The US Environmental Protection Agency today opened the public comment period on California’s nearly 16-month-old request for a federal waiver to begin regulating automotive greenhouse gas emissions. This marks the agency’s first official action in response to the Supreme Court decision in Massachusetts v. EPA. (Earlier post.)
EPA Administrator Stephen Johnson announced the opening of the period during testimony in a hearing before the US Senate Committee on Environment and Public Works on the implications of that Supreme Court decision.
Just this morning, we signed the formal notice that starts the public process for considering the California waiver petition...this is keeping with my and the agency’s committment to expeditiously begin the process following the Supreme Court ruling. The decision we make in response to Massachusetts v. EPA will be integrated in the Administration’s existing climate policy and will build on the progress we’ve already achieved.—Stephen Johnson
The Clean Air Act allows California to set its own emissions standards, provided that it gets a routine waiver from the EPA. EPA’s granting of a federal waiver to California is thus the next step in the regulatory process. California has never been denied a waiver in past instances of other regulatory action, according to Johnson.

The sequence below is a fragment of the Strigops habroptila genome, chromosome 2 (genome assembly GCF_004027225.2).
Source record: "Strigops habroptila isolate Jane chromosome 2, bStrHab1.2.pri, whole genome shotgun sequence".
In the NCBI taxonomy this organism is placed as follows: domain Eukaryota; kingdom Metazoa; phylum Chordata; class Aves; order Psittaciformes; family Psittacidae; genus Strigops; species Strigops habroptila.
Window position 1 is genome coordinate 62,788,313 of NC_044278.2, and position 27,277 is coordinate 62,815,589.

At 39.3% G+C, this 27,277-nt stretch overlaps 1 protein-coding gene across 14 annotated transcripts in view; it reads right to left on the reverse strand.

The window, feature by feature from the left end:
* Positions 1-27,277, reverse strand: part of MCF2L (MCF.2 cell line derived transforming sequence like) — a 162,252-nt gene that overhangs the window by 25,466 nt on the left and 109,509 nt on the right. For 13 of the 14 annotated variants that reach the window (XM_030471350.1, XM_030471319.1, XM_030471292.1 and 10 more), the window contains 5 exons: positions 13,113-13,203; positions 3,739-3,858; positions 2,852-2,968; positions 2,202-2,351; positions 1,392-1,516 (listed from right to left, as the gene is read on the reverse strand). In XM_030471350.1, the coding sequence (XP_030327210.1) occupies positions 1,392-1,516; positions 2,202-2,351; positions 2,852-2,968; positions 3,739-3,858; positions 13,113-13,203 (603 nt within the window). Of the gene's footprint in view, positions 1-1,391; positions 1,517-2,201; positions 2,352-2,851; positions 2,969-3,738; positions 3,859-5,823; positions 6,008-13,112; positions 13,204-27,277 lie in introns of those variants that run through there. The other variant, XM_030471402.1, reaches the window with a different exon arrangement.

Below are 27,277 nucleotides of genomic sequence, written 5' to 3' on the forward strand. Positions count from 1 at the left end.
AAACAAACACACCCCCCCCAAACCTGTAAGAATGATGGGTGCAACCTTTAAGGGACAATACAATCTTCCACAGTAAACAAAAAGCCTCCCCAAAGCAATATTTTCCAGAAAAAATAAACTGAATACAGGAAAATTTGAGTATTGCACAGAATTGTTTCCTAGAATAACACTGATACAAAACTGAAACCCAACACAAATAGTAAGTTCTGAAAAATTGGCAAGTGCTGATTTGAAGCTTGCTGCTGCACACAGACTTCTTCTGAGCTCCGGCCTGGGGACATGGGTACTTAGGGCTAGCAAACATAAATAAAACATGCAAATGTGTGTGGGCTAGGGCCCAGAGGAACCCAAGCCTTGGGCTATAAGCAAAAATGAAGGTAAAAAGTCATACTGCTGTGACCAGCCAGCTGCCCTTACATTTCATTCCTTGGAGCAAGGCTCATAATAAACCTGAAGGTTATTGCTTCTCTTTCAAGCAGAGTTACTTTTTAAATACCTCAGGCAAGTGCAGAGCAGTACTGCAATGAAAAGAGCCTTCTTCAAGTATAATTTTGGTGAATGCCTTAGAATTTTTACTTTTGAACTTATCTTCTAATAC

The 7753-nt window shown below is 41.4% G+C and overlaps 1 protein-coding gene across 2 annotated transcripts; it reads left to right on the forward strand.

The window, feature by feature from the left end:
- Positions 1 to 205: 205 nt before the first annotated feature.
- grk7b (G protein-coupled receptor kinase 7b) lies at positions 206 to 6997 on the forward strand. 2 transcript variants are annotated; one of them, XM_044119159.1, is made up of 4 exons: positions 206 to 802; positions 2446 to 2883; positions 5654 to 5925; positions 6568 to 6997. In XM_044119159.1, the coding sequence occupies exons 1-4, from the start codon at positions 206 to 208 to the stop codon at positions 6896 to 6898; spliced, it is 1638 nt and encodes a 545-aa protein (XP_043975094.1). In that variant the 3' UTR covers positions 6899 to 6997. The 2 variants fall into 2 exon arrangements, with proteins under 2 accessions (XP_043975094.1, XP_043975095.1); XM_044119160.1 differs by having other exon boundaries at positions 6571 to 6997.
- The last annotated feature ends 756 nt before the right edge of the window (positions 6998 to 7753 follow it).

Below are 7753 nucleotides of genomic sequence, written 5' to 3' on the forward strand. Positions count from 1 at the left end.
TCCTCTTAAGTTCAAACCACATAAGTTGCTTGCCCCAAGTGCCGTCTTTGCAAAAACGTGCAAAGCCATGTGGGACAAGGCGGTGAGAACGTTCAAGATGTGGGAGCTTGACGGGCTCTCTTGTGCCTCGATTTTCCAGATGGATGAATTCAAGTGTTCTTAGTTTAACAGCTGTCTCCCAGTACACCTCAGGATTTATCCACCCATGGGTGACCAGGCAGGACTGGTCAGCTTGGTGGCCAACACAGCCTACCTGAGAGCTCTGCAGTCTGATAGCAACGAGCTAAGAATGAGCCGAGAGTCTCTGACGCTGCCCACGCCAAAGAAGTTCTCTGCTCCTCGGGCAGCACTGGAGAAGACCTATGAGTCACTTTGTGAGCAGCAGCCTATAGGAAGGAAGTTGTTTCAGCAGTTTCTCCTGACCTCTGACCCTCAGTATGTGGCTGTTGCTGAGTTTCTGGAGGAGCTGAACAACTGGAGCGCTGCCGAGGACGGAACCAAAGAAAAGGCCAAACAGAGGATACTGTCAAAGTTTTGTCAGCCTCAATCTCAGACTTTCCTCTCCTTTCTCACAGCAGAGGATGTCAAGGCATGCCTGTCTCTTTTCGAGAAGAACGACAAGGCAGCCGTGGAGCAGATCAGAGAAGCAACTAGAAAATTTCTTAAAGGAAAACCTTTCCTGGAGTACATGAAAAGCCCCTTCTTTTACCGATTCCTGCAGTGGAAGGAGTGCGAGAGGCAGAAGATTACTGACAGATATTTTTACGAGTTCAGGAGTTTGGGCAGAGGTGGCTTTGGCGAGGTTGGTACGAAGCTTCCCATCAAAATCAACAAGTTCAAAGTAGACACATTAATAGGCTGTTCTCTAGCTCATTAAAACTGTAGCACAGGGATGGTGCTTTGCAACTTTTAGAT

The EPA is accepting written comments on the waiver petition through 15 June, and will hold a hearing on 22 May in Washington, DC on the matter. Johnson would not commit to a timeline to processing the waiver following the closing of the public comment period, saying that the time required would depend upon the nature of the comments. Senator Barbara Boxer (D-CA), the chair of the committee, said that the committee would call Johnson back after the closure of the public period to push for a timeline.
This waiver means that our states can continue to play a leadership role in curbing greenhouse gas emissions from cars. We applaud EPA’s opening the waiver process, but we want a fast timetable and no stalling. To that end, we will call EPA back before the Committee as soon as they have closed the comment period on June 15. We expect action by the middle of this summer.
Mr. Johnson used the word ‘complex’ many times. The Supreme Court case is not complex. It is clear. EPA should grant the waiver to California and the 11 other states who have asked for it, and they should make an endangerment finding that global warming emissions are a danger and will be controlled by law.—Senator Boxer
Also testifying before the committee was David Doniger, Policy Director and Senior Attorney, Climate Center for the Natural Resources Defense Council. Doniger characterized the Supreme Court’s decision has having four immediate consequences:
First, the EPA must decide afresh whether to set greenhouse gas emission standards for new motor vehicles under Section 202 of the Clean Air Act. The Court clearly stated that this decision must be based on the science, and the science only.
Second, the decision removes the major obstacle to state initiatives, led by California, to cut greenhouse gas emissions from vehicles.
Third, the Supreme Court’s decision has implications for other pending global warming litigation, with a parallel case on power plants at the top of the list.
Fourth, the Supreme Court’s decision has added new momentum to the legislative process.
Full Committee Hearing on “The Implications of the Supreme Court’s Decision Regarding EPA’s Authorities with Respect to Greenhouse Gases under the Clean Air Act.” (Including archived webcast)